Example Terminal with Number

Terminal Gauge Size MM2 Gauge Size AWG
21 0.35 & 0.50 22 & 20
19 0.50 & 0.85 20 & 18
15 1.00 & 2.00 14 & 16
13 2.00 & 3.00 14 & 12

MM to Inch Conversion

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MM Approx Inches
100 4"
110 4 1/4"
115 4 1/2"
120 4 3/4"
125 5"
135 5 1/4"
140 5 1/2"
145 5 3/4"
150 6"
160 6 1/4"
165 6 1/2"
175 - 180 7"
185 - 190 7 1/2"
200 8"
254 9"
250 10"
275 11"
300 12"
325 13"
350 14"
400 16"
450 18"
500 20"
600 24"

Instruction Videos

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We started to provide step-by-step instruction videos for our customers to show everyone how easy it is to work with our tools. Visit Our YouTube Channel! Click on the link below and see our tools in action!

http://www.youtube.com/user/RennsteigToolsInc or checkout here.

You did not found the right product on our channel so please let us know what you would like to see in one of our next videos. Send an email to This email address is being protected from spambots. You need JavaScript enabled to view it. . Our goal at YouTube is to help you do a professional job with quality tools from RENNSTEIG.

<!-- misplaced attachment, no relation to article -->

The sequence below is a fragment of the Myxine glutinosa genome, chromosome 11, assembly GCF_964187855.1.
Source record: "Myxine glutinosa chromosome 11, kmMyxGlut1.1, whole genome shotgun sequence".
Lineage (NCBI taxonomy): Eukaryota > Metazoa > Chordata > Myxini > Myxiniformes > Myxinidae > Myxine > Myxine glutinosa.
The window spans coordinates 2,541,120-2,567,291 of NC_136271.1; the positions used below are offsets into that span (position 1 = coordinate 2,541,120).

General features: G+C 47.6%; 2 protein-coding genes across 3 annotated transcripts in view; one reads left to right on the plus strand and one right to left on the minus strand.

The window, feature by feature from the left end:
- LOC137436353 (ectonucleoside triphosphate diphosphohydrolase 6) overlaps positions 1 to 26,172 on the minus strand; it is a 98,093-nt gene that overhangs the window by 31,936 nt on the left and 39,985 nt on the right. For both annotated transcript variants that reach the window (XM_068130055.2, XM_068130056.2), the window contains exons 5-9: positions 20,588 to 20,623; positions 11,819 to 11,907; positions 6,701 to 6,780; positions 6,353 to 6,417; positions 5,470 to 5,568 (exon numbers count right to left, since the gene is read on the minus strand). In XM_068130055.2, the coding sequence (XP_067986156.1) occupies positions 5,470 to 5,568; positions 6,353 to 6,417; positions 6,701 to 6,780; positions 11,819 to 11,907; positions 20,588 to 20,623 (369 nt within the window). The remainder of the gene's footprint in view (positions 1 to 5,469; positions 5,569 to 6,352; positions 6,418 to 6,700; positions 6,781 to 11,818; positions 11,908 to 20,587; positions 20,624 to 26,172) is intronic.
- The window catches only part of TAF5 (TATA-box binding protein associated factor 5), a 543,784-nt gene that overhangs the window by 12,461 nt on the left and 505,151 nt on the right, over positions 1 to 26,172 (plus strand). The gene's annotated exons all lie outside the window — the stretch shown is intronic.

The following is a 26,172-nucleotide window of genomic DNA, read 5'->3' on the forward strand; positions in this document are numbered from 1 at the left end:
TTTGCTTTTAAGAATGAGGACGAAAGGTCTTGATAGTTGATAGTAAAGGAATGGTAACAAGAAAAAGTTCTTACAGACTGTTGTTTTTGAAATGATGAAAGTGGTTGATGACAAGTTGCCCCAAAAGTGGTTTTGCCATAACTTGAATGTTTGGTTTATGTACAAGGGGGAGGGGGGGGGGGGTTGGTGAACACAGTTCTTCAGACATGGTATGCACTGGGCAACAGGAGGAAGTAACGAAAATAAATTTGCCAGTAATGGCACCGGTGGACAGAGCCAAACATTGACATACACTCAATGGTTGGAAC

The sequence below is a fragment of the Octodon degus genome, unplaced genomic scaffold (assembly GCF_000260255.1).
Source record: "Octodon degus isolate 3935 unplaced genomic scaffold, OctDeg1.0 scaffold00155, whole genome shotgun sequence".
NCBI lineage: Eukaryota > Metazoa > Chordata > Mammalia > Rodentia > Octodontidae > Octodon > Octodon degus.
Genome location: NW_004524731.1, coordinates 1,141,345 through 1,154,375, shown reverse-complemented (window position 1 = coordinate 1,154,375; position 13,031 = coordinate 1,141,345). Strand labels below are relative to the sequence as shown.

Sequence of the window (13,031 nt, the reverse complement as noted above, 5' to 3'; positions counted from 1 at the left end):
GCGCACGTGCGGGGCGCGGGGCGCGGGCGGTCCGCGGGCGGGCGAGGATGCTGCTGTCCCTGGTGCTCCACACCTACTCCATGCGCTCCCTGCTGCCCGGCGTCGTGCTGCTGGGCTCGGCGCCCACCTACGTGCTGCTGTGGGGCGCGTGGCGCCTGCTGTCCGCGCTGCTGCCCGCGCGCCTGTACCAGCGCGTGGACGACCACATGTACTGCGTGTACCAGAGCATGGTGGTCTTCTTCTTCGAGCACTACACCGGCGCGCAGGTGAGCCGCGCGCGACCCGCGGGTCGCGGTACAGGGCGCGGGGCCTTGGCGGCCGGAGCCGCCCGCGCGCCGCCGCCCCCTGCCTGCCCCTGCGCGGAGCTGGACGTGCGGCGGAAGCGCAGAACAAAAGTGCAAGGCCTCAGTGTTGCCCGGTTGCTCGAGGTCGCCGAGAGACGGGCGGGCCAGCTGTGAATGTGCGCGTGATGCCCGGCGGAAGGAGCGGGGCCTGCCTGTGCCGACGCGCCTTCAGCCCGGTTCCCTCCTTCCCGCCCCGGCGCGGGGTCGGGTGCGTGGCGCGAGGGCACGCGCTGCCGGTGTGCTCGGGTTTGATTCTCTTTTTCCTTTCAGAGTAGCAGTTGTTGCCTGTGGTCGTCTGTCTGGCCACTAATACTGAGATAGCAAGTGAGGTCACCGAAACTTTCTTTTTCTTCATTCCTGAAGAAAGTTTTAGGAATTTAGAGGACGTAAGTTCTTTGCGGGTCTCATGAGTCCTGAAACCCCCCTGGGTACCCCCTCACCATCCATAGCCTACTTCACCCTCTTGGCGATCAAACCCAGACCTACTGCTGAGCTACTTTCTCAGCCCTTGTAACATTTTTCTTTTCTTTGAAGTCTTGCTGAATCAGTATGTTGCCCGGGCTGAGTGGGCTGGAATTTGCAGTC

Dielectric Strength

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Dielectric StrengthDielectric strength is the insulating characteristic of a material which prevents voltage breakdown or flashover. It is measured at voltage per millimeters of the insulation thickness.

Dielectric strength is also influenced by the deformation which occurs when an insulated connector is crimped. Then insulation may not be damaged here.

 

Gas tight

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What does gas-tight mean?

As a gas-tight connection is one where the conductors and connectors are so tightly deformed and compressed together that there are no cavities between them. Neither a liquid nor a gas-type medium can penetrate the crimp in normal atmospheric conditions.

Oxidation between the compressed individual wires is suppressed and any increase in the crimp transition resistance is almost impossible.